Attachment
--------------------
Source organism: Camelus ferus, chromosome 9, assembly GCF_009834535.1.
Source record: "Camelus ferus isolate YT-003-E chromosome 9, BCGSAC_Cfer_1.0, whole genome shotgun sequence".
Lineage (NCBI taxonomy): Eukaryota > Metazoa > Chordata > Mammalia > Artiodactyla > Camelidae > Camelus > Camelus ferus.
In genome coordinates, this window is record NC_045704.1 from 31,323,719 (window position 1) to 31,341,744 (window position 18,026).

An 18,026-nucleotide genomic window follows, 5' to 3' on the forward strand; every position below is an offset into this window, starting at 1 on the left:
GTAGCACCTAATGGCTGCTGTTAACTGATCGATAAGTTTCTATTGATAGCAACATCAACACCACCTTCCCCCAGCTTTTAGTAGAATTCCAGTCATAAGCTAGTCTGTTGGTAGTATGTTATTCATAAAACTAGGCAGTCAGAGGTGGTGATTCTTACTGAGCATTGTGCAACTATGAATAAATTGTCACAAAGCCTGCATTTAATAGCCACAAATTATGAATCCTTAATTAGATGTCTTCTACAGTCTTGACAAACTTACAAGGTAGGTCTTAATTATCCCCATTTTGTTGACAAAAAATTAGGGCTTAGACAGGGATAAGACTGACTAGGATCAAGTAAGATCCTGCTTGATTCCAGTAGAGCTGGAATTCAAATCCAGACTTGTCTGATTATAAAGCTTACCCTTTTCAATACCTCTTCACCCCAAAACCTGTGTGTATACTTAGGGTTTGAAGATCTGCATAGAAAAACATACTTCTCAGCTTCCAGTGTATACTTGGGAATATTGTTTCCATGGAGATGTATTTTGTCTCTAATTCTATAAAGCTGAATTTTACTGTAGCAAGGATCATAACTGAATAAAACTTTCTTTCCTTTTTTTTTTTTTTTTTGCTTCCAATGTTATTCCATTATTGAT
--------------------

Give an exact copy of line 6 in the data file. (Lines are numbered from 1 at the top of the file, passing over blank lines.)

GTAGCACCTAATGGCTGCTGTTAACTGATCGATAAGTTTCTATTGATAGCAACATCAACACCACCTTCCCCCAGCTTTTAGTAGAATTCCAGTCATAAGCTAGTCTGTTGGTAGTATGTTATTCATAAAACTAGGCAGTCAGAGGTGGTGATTCTTACTGAGCATTGTGCAACTATGAATAAATTGTCACAAAGCCTGCATTTAATAGCCACAAATTATGAATCCTTAATTAGATGTCTTCTACAGTCTTGACAAACTTACAAGGTAGGTCTTAATTATCCCCATTTTGTTGACAAAAAATTAGGGCTTAGACAGGGATAAGACTGACTAGGATCAAGTAAGATCCTGCTTGATTCCAGTAGAGCTGGAATTCAAATCCAGACTTGTCTGATTATAAAGCTTACCCTTTTCAATACCTCTTCACCCCAAAACCTGTGTGTATACTTAGGGTTTGAAGATCTGCATAGAAAAACATACTTCTCAGCTTCCAGTGTATACTTGGGAATATTGTTTCCATGGAGATGTATTTTGTCTCTAATTCTATAAAGCTGAATTTTACTGTAGCAAGGATCATAACTGAATAAAACTTTCTTTCCTTTTTTTTTTTTTTTTTGCTTCCAATGTTATTCCATTATTGAT